How Does Cryotherapy Work and What Can It Do for Me?

The meaning of cryotherapy is easy to remember, “cold therapy,” which is a technique where the body is exposed to very cold temperatures for several minutes and can be delivered to the entire body or to one designated area. Localized cryotherapy can be administered through ice packs, ice massage, coolant sprays, ice baths, and through probes administered into body tissue.

For whole-body cryotherapy (WBC), it is believed that health benefits can be derived from immersing the body in really cold air for several minutes. This would require standing in an enclosed chamber or a small enclosure that surrounds their body with an opening at the top for your head. The enclosure will drop to temperatures between negative 200–300°F as you stay in this ultra-low temperature air for somewhere between two and four minutes.

Benefits can come from one session of cryotherapy, but it’s even more effective when it is used on a regular basis. There are athletes that use cryotherapy twice a day, while others go daily for ten days and then once a month afterward.

Nicotinamide adenine dinucleotide (NAD) IV therapy is an intravenous treatment that can stimulate cell regeneration in your body. Whether you are looking nad therapy nyc or in another major city that offers these services, understanding how cryotherapy works and what it can offer you is the important first step, so follow along below to learn about the benefits to decide for yourself.  

Reduces Migraine Symptoms

Cryotherapy can come to the rescue by helping to treat migraines by cooling and numbing nerves in the neck area. In fact, it has been found that applying a neck wrap that has two frozen ice packs in it to the carotid arteries in the neck can be rather effective in reducing migraine pain because it is cooling the blood passing through intracranial vessels. The carotid arteries are accessible because they are near the skin’s surface.

Numbs Nerve irritation

Numerous athletes have been making use of cryotherapy in order to treat injuries for many years, and one of the key reasons is that it has the ability to numb the pain. The cold can numb an irritated nerve, and then doctors will treat that affected area with a small probe inserted into the nearby tissue to treat issues like pinched nerves and chronic pain.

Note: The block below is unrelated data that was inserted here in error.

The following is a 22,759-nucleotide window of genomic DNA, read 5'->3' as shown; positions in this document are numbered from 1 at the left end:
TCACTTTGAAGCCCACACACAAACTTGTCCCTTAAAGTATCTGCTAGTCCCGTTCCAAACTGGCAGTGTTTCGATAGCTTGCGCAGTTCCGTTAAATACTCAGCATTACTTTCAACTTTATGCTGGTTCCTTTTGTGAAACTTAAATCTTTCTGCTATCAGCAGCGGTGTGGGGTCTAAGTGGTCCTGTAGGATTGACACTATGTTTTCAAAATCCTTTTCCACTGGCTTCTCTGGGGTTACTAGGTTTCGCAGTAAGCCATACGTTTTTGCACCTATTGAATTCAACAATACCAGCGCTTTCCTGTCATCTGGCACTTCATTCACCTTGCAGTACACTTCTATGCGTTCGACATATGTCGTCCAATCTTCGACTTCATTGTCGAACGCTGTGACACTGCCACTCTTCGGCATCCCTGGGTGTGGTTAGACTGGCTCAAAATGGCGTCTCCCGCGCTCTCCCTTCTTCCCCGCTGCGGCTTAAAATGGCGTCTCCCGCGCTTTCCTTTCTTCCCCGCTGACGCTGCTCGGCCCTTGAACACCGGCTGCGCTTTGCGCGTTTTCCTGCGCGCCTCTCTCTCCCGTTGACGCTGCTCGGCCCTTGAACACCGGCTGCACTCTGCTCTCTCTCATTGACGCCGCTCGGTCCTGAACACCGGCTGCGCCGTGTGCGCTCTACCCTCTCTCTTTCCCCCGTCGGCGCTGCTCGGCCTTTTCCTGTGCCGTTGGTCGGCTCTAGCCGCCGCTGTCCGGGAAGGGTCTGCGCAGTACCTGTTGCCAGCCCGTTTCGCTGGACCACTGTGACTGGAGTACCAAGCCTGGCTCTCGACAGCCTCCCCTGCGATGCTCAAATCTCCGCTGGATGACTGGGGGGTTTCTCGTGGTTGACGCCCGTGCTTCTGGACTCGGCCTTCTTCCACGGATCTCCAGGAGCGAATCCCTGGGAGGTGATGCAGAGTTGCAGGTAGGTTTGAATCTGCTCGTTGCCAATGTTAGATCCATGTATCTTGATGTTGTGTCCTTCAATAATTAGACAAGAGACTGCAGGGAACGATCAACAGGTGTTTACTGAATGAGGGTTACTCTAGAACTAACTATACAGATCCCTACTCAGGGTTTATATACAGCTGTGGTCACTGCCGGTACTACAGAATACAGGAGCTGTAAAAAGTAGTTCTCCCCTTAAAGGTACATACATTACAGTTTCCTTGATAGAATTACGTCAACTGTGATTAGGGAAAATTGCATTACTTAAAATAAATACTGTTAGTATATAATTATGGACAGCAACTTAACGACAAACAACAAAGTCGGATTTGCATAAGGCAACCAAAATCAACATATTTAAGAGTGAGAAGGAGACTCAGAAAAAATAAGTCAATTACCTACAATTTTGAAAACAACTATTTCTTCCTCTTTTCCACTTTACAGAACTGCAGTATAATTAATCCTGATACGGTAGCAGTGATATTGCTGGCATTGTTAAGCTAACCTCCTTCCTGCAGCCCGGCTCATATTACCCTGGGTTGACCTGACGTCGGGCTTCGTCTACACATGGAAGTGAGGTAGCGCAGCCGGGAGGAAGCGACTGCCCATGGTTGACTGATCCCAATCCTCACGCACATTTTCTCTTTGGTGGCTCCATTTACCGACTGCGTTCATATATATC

Helps Treat Mood Disorders

The ultra-cold temperatures that are used in whole-body cryotherapy can cause physiological hormonal responses, which include the release of adrenaline, endorphins, and noradrenaline as well. The positive aspect of this result is that it can have an agreeable effect on those experiencing mood disorders such as depression and anxiety and depression. 

Reduces Arthritic Pain

Localized cryotherapy treatment isn’t the only option for you to consider when it comes to choosing an effective method of treating serious conditions because whole-body cryotherapy has been known to reduce pain in people that are suffering from arthritis, also allowing for more aggressive physiotherapy and occupational therapy as well. This is really important because it can ultimately make the process of going through rehabilitation programs more effective.

May Help Treat Low-Risk Tumors

Localized and targeted cryotherapy can be used as a cancer treatment called “cryosurgery,” which is most effective when freezing cancer cells and surrounding them with ice crystals. Cryosurgery is currently being used to treat some types of low-risk tumors for some cancer types like prostate cancer.

Treats Skin Conditions Like Atopic Dermatitis 

Getting cryotherapy work done can be a helpful choice for atopic dermatitis, which is a chronic inflammatory skin disease that has symptoms associated with it that include itchy and dry skin. Being that cryotherapy can improve antioxidant levels in the blood and can also simultaneously lower inflammation, it makes logical sense that both localized and whole-body cryotherapy can be of use when you are looking for a treatment solution for atopic dermatitis.

Risks and Side Effects

When it comes to any particular form of cryotherapy, the most common side effects are numbness, tingling, redness, and irritation of the skin, which are temporary in most cases. Contacting a doctor is only necessary if these issues last longer than a day. 

Never use cryotherapy for longer than you are recommended for the type of therapy that you are using. People with diabetes or conditions that affect their nerves should stay away from cryotherapy because they may be unable to feel its effect, and that could cause more nerve damage.

Guidelines for Cryotherapy

As a rule of thumb, it is always a good idea to consult your doctor before jumping into any method of therapy. If you happen to be getting whole body cryotherapy, make sure that you wear dry, loose-fitting clothing, bring gloves and socks to prevent frostbite, and move around if you can to keep your blood flowing. Your doctor may suggest pre-cryosurgery preparations like not eating or drinking for 12 hours before.

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Stevie Flavio
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